Sometimes, paint companies will use alternative colours that look similar to the original, to give a colour that closely resembles the original named colour. When they do this, manufacturers will often use the words Hue or Tint in the name of the paint. For example, Cadmium colours can be quite expensive to produce, and may be toxic, so you may find some companies prefer to create a Cadmium Hue to make a more affordable paint or for use by children.

Some pigments that originally came from natural sources may have had the colour chemically created. This could be because the original pigment source may also be limited in supply such as Ivory Black, which is made from the soot of burnt ivory. Other pigments are made in such a dubious manner that the processes have dropped out of use due to deviations in the colour and quality created. An example of this is Indian Yellow which, legend has it, was originally created by collecting and concentrating the urine of cows that had been fed mangos.

Due to the variety of sources of pigments for paints, they will each have their own particular qualities. Because of this, colour chemists need to create special formulas to suit each pigment. You did the same sort of thing when making your own paint earlier. You would have noticed you needed more water with some pigments and less with others.

For example, if you were to take two glasses of water, add equal amounts of flour to one, and jelly crystals to the other, the glass with the flour being added would thicken more quickly than the glass with the jelly crystals. The same can be said about pigments. Pigments are even more different than flour is to jelly crystals. Comparing different pigments would be like comparing flour, to jelly crystals, to marbles, and cotton wool.

Ideally, for artist quality paints, you would expect them to be as highly pigmented as possible. You would also expect paints from the same manufacturer to be consistent in their formulation, with a similar amount of acrylic in the paint. Because of their different properties, colour chemists need to carefully determine how much pigment each colour can absorb without compromising the consistency of the paint. They also need to take into account other factors of the pigments.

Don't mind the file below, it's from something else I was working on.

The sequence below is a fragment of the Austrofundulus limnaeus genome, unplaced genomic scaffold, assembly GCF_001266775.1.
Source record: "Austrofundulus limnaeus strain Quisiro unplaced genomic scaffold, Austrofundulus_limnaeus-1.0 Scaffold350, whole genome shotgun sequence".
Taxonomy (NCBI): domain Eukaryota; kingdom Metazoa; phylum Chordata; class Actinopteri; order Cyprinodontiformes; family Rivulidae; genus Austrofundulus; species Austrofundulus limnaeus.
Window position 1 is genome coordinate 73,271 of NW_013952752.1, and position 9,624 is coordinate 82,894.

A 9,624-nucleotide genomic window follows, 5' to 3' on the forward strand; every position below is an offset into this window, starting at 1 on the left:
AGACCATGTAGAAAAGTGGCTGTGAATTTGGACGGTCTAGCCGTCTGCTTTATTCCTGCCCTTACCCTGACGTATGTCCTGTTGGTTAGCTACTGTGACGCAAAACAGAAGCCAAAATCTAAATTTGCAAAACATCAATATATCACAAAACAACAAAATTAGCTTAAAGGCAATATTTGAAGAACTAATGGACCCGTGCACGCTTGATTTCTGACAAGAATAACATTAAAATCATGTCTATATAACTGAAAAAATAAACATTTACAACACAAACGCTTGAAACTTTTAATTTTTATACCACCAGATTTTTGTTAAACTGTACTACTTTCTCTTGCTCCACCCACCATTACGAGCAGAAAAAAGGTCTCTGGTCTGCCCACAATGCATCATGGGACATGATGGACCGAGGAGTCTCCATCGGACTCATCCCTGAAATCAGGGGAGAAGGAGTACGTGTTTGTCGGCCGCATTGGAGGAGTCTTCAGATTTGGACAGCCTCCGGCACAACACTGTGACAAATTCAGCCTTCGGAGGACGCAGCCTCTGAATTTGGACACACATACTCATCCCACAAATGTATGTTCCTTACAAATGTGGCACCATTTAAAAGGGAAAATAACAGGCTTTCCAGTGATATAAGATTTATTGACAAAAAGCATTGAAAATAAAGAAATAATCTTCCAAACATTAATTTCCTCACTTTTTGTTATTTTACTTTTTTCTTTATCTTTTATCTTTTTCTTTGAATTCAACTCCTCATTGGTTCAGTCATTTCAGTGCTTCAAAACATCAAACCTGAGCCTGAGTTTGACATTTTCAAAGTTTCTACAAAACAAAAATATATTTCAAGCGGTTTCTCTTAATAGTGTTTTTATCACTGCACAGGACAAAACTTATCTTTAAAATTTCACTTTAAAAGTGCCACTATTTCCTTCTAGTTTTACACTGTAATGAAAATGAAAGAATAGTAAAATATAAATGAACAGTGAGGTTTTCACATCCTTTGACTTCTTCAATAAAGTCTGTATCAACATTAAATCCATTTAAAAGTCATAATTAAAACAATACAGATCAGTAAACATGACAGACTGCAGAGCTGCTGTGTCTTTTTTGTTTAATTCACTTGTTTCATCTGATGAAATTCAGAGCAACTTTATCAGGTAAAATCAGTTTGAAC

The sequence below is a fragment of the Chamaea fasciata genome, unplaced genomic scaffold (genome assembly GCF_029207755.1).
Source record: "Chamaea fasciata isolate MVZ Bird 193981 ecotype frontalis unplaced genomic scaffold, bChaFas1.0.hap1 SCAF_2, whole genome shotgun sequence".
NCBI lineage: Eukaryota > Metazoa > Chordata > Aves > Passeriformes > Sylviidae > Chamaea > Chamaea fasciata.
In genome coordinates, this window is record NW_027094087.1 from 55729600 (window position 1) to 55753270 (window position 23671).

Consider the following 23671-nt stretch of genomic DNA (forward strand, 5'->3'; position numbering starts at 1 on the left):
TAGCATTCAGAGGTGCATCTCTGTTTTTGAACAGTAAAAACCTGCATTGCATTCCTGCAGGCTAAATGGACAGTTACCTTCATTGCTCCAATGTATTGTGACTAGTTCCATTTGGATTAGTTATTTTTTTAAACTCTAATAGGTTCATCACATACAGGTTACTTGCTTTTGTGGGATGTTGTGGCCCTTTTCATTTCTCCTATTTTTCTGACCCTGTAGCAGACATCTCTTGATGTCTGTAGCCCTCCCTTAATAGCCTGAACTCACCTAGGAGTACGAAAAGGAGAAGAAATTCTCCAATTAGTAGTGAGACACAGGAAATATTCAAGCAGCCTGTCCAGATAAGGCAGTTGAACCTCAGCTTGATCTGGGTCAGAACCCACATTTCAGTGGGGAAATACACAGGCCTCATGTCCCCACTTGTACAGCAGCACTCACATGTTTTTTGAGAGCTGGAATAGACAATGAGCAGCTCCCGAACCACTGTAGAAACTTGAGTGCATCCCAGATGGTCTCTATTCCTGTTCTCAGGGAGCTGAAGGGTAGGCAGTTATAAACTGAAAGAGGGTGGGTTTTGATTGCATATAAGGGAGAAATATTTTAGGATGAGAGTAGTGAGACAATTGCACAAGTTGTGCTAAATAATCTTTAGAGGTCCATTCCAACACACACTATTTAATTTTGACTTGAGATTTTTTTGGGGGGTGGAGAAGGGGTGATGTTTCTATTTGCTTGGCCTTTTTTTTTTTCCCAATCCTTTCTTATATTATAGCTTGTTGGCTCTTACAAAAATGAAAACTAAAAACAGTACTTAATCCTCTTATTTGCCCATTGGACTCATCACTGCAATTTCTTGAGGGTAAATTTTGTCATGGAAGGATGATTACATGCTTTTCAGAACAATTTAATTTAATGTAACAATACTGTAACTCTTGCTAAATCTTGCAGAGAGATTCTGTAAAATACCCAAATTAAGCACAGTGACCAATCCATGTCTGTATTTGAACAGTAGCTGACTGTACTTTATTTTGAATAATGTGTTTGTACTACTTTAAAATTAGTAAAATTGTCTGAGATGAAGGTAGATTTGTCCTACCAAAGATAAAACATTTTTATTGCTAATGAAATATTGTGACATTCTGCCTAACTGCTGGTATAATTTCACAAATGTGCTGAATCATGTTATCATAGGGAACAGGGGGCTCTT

You will find the updated (January 2018) Vallejo Catalogue. You’ll find the one of Mig Jimenez also updated. On the same page you’ll find free step by step tutorials.


Instead of “buying” your static grass, you can apparently also easily make some if you can work a little bit with your hands. Here’s a full tutorial on how to make a static grass applicator. If you’re not tech savvy and have the money, you can also just buy one on Amazon. Modelism herb is pretty cheap in bags of 100 grams.


A very instructive 5 min video on how to paint a leather coat with AK Interactive products with airbrush coats and a thin brush (official AK Interactive channel).

I am looking at the various tutorials and books about making dioramas and stumbled on this video from Dutchmodeling explaining the content of the AK Interactive dioramas.

I have to paint Yun a hero from Arcadia Quest basebox. He has some with “templar” type of tunic on the front and a cape in the back. His tunic is white, I was looking at how to successfully paint in white and watched the tutorial from painting miniature 101: part 25 – paint white for inspiration.


Painting the eyes of Chibi figurines in a realistic way is what I would like to achieve; to differenciate them from the classic look, it is also a good exercise with reasonably large eyes, this I started watching a few vids but this one stands out with a very detailed step-by-step:




Where to find STL files to print: